All Things to all Men

One of the paradoxes of the Christian faith was expressed by Martin Luther: "A Christian man is a most free Lord of all, subject to none. A Christian man is a most dutiful sevant of all, subject to all." Paul said, "I am free from all men." In other words, Paul was under no obligation to conform his conduct to the opinions of mere men. He had ONE master to whom he answered. However, Paul willingly made himself a SERVANT TO ALL. In matters of indifference (eating meat that had been offered to idols, for example) he was willing to yield. But in matters of principle (requiring Gentiles to submit to circumcision as if it were necessary for salvation) Paul was inflexible. When he was with Jews, he became as a Jew. He was careful not to do anything to needlessly offend them, and thereby place a stumblingblock before them. When he was with Gentiles, "he dropped those Jewish customs which would have hindered his preaching the gospel to them." [Arndt and Gingrich] He became "all things to all men." Some professing Christians are quick to turn liberty into license. "I'm like Paul. To those without law, I become lawless. When I'm with my ungodly friends, I become like them. I complain about the boss, laugh at their off-color jokes, enjoy the latest gossip, listen without comment to the stories of their weekend romps. I'll waste time like them, break rules like them, take God's holy name in vain like them, and just so they know I'm 'one of the guys,' I'll get plastered with them when the work week is over." This sermon, well-received by the flock, helps chart the course between liberty and license.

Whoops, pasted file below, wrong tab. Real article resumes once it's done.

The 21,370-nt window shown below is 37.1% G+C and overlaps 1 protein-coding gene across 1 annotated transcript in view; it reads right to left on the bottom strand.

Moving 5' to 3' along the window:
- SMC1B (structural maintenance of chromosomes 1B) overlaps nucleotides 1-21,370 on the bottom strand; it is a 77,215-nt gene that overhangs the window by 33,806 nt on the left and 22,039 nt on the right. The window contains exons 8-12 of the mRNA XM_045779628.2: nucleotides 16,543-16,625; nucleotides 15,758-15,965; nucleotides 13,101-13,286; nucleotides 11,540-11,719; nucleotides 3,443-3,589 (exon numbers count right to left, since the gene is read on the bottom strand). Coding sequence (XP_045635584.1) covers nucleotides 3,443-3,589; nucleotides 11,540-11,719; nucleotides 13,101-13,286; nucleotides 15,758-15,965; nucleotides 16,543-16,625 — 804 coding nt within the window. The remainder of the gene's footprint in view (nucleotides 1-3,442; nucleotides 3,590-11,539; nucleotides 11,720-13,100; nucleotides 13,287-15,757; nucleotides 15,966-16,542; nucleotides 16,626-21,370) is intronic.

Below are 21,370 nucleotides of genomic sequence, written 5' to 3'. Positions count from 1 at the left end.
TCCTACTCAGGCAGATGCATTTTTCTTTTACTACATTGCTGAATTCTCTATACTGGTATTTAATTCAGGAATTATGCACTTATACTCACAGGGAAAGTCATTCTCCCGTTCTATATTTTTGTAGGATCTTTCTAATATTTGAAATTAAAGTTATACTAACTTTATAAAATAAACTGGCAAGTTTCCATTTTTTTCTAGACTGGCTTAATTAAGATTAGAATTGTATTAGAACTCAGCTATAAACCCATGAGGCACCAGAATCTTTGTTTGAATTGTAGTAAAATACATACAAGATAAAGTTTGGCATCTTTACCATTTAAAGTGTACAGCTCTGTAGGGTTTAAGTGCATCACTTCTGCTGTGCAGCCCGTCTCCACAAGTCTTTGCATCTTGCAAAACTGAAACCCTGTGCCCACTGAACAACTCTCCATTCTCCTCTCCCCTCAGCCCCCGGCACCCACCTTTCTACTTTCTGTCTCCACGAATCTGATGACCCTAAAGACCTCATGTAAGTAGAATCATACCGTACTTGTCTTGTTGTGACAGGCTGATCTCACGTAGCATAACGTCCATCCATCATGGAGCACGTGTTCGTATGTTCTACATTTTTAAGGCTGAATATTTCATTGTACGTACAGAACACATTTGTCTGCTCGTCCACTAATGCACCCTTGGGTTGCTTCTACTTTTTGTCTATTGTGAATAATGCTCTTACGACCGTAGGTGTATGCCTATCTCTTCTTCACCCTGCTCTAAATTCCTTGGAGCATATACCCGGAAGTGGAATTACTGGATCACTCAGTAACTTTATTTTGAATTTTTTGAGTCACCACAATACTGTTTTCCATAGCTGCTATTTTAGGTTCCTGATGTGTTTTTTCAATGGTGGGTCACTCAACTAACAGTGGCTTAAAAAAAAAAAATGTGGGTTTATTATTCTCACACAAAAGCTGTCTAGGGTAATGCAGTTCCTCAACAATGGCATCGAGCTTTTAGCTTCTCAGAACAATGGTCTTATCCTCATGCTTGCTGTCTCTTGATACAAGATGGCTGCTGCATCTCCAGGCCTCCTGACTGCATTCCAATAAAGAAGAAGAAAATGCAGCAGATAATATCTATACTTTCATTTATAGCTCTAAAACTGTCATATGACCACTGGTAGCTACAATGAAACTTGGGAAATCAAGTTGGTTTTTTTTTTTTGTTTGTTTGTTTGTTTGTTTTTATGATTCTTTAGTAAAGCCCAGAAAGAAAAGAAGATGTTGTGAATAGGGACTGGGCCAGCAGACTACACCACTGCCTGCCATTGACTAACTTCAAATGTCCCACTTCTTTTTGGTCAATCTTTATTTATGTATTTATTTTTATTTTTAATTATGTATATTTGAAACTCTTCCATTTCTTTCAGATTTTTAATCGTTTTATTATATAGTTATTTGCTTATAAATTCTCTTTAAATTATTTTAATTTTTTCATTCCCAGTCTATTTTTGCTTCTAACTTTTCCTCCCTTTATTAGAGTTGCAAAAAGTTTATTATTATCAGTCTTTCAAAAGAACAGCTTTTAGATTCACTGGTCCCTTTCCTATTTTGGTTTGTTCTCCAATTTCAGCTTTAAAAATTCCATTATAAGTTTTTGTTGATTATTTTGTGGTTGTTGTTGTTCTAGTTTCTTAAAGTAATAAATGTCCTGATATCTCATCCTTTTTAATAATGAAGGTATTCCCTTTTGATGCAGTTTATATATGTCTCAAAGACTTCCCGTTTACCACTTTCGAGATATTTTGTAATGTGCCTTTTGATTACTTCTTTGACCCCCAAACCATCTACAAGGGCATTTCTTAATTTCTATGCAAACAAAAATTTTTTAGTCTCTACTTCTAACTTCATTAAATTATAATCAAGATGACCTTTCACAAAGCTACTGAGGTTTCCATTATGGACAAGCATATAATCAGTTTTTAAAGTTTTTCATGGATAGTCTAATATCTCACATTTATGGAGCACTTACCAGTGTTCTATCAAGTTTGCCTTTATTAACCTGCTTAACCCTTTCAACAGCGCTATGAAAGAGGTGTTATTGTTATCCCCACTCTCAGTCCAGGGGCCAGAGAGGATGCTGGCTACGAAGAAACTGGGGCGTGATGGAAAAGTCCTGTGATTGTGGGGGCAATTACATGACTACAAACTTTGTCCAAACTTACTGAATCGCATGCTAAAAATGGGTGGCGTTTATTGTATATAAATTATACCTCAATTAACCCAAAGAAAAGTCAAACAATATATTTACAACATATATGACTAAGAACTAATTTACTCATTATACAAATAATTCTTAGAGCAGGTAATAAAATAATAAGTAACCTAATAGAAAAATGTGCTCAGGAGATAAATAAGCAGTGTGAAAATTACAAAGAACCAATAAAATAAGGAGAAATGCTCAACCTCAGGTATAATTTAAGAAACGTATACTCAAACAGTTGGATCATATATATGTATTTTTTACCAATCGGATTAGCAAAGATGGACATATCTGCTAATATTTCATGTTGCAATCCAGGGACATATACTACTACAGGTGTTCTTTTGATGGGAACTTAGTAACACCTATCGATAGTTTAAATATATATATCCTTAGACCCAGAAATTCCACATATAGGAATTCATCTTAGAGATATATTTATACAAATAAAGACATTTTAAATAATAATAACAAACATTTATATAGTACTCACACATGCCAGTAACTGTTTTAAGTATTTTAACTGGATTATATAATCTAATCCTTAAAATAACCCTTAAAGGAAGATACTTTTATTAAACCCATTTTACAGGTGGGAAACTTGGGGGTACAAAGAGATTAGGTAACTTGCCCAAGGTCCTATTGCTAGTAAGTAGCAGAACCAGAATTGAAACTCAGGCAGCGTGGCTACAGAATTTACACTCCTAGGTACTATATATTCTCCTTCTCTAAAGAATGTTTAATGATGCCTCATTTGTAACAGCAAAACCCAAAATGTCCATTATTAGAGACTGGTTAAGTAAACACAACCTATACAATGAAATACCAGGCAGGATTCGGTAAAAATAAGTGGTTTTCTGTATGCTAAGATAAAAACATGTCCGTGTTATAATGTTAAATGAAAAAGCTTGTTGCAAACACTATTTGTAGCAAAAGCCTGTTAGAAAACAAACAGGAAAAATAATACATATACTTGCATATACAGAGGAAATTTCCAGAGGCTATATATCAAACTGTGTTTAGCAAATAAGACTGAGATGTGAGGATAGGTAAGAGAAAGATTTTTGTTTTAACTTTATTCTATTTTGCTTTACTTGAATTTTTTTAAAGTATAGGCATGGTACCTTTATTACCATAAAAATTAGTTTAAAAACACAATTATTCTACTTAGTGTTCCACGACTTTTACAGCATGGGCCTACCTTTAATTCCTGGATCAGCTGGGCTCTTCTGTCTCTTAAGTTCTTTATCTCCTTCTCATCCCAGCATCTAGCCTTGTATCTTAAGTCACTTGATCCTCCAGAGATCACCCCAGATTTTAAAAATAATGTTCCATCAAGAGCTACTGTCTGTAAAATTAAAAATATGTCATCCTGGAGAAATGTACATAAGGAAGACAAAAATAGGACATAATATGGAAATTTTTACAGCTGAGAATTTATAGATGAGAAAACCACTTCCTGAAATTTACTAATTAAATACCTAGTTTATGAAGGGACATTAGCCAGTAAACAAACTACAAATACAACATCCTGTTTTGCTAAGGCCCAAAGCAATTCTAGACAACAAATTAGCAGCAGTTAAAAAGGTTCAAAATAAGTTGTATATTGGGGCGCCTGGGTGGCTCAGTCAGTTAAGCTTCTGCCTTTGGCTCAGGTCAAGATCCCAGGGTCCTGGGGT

Oct 4, 2009
Sunday Service
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